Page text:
Scientific method example

  • Raspberries did not grow well this year.
  • Why didn’t the raspberries grow well this year?
  • The raspberries didn’t grow well because it didn’t rain much.
  • Raspberry plants are placed in moderately lit areas and they all receive the same amount of light each day. Each plant will receive a different amount of water. The size of the berries will be recorded daily once the plants begin to produce berries.
  • Raspberry plants that received 1 cup of water daily increased to 1/2 “in diameter and those that received two cups of water increased to 3/4” in diameter.
  • The raspberry plants that receive the most water grow the most. Therefore, the hypothesis is supported that this year’s raspberries did not receive enough rain.

Another example of a scientific method

Smallpox vaccine

Scientist Edward Jenner lived in England during the seventeenth and nineteenth centuries, when smallpox was a deadly disease for people, killing 30% of those infected and leaving scars in the survivors, or causing blindness.

However, smallpox in cattle was mild and could be spread from cow to human by sores located on the cow’s udders. Jenner found that many dairy workers claimed that if they had caught smallpox from cattle (which healed quickly) they would not get sick from human smallpox.

  • Observation : Belief of immunity obtained from the contagion of smallpox of cattle. Based on this observation, Jenner went on to the next step in the scientific method, holding the hypothesis that this belief was true and developing the necessary experiments to prove or disprove it.
  • Hypothesis : The contagion of cattle pox gives immunity to human smallpox.
  • Experiment : Jenner’s experiments would not be accepted today, as they were performed on humans. Although at that time there was no other way to test the hypothesis, anyway, experimenting with a child today would be completely inadmissible.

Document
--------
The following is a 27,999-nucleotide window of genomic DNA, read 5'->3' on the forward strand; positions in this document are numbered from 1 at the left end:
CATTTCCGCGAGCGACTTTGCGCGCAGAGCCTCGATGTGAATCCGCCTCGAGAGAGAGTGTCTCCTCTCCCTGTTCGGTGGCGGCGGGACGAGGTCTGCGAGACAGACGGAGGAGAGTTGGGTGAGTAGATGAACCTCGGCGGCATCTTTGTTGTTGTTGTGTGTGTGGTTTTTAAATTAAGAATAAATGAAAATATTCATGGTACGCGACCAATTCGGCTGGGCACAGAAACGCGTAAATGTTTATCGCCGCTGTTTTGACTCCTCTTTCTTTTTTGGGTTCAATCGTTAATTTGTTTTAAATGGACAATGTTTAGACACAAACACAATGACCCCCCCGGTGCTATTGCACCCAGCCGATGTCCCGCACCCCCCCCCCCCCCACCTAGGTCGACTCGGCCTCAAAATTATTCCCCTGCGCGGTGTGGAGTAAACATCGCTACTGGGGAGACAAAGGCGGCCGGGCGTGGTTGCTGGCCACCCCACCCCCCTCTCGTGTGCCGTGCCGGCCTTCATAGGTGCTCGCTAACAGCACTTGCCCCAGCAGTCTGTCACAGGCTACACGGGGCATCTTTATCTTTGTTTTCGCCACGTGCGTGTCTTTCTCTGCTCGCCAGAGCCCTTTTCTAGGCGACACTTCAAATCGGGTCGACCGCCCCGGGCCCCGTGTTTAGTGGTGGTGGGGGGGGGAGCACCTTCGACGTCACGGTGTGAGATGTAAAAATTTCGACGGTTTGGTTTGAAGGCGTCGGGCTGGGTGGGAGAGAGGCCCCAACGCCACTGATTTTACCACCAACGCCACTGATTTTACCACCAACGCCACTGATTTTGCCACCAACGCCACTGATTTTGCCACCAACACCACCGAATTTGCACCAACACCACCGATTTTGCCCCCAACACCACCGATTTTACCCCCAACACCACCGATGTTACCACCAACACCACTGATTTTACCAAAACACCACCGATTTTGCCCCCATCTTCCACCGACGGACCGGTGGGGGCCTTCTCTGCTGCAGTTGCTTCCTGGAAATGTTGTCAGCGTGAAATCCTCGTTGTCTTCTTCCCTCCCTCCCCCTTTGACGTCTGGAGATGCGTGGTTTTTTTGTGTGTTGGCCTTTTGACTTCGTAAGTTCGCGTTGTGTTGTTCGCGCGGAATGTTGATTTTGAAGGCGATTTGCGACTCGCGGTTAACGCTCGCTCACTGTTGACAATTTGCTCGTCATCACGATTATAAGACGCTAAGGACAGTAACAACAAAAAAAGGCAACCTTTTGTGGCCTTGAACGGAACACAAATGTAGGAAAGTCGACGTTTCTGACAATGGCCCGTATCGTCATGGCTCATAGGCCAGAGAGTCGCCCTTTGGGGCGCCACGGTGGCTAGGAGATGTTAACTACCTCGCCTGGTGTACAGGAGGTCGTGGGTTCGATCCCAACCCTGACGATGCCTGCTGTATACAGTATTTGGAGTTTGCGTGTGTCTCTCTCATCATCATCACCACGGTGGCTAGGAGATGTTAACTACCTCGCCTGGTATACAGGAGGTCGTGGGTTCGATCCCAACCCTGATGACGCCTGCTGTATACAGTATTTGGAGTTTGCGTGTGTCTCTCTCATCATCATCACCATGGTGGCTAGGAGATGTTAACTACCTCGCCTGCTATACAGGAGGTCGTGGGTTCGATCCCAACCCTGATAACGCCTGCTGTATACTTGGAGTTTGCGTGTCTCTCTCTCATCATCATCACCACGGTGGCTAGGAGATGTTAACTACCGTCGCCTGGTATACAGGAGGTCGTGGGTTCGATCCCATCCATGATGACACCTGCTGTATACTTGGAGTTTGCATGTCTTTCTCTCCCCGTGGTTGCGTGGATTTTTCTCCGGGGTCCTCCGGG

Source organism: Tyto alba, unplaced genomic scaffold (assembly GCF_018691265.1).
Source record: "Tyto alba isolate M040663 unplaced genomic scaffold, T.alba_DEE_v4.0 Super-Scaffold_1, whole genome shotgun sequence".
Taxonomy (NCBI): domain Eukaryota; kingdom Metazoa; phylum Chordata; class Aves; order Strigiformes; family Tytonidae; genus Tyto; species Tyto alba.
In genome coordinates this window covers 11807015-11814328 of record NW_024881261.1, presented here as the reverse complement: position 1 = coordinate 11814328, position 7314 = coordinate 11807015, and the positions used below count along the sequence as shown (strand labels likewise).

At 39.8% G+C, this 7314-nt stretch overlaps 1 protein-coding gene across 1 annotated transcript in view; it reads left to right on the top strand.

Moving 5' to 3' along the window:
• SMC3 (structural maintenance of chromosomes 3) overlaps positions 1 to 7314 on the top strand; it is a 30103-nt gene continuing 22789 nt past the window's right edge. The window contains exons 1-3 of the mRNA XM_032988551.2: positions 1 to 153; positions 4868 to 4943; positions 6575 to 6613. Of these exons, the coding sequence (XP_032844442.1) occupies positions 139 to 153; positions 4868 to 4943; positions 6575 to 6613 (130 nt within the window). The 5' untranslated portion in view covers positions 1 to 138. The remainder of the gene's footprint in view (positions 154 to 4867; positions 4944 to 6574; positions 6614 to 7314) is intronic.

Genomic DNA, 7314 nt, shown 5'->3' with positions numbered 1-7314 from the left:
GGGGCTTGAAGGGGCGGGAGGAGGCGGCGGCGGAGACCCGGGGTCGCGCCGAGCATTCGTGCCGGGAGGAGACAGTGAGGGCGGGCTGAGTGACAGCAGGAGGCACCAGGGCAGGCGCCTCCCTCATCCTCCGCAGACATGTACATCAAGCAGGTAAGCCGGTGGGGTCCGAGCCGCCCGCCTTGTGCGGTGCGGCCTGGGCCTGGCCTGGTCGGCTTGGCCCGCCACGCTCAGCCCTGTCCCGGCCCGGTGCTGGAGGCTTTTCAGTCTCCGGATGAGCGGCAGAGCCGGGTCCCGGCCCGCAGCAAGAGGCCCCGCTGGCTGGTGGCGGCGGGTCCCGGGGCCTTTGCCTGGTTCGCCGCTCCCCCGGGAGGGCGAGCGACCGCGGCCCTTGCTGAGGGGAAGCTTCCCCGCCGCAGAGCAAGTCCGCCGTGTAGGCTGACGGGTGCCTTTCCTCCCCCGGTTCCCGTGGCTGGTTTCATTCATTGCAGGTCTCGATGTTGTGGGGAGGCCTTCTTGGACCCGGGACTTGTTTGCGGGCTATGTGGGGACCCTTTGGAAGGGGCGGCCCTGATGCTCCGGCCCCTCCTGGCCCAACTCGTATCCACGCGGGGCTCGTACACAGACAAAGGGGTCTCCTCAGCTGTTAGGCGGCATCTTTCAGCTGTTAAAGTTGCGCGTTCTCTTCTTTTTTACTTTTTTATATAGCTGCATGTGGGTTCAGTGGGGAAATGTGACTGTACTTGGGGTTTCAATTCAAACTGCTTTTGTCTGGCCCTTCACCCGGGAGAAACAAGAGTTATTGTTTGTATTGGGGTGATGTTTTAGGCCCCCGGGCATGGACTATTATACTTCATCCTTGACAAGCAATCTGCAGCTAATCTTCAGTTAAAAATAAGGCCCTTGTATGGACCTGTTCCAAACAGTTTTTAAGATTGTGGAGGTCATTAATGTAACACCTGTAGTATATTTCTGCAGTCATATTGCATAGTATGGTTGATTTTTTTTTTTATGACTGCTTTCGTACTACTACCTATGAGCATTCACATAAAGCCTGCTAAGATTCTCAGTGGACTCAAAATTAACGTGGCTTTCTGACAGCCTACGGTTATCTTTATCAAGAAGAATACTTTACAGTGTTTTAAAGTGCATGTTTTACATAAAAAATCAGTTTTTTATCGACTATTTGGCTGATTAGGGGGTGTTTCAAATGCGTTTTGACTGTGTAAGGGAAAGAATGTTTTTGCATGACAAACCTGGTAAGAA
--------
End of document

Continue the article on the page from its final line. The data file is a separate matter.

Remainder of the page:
Jenner took material from the smallpox sore from the hand of an infected milkmaid and applied it to the arm of a boy, the son of her gardener. The boy became ill for several days, but then made a full recovery. Later Jenner took material from a human smallpox sore and applied it to the arm of the same child, observing no contagion of the disease. After this first test, Jenner repeated the experiment with other humans and then published his findings.

  • Conclusions : confirmed hypothesis. Therefore, (deductive method) infecting a person with cowpox protects against human smallpox infection. Later, the scientific community was able to repeat Jenner’s experiments and obtained the same results.

In this way the first ” vaccines ” were invented : applying a weaker strain of a virus to immunize the person against the strongest and most harmful virus. Currently the same principle is used for various diseases. The term “vaccine” comes from this first form of immunization with a bovine virus.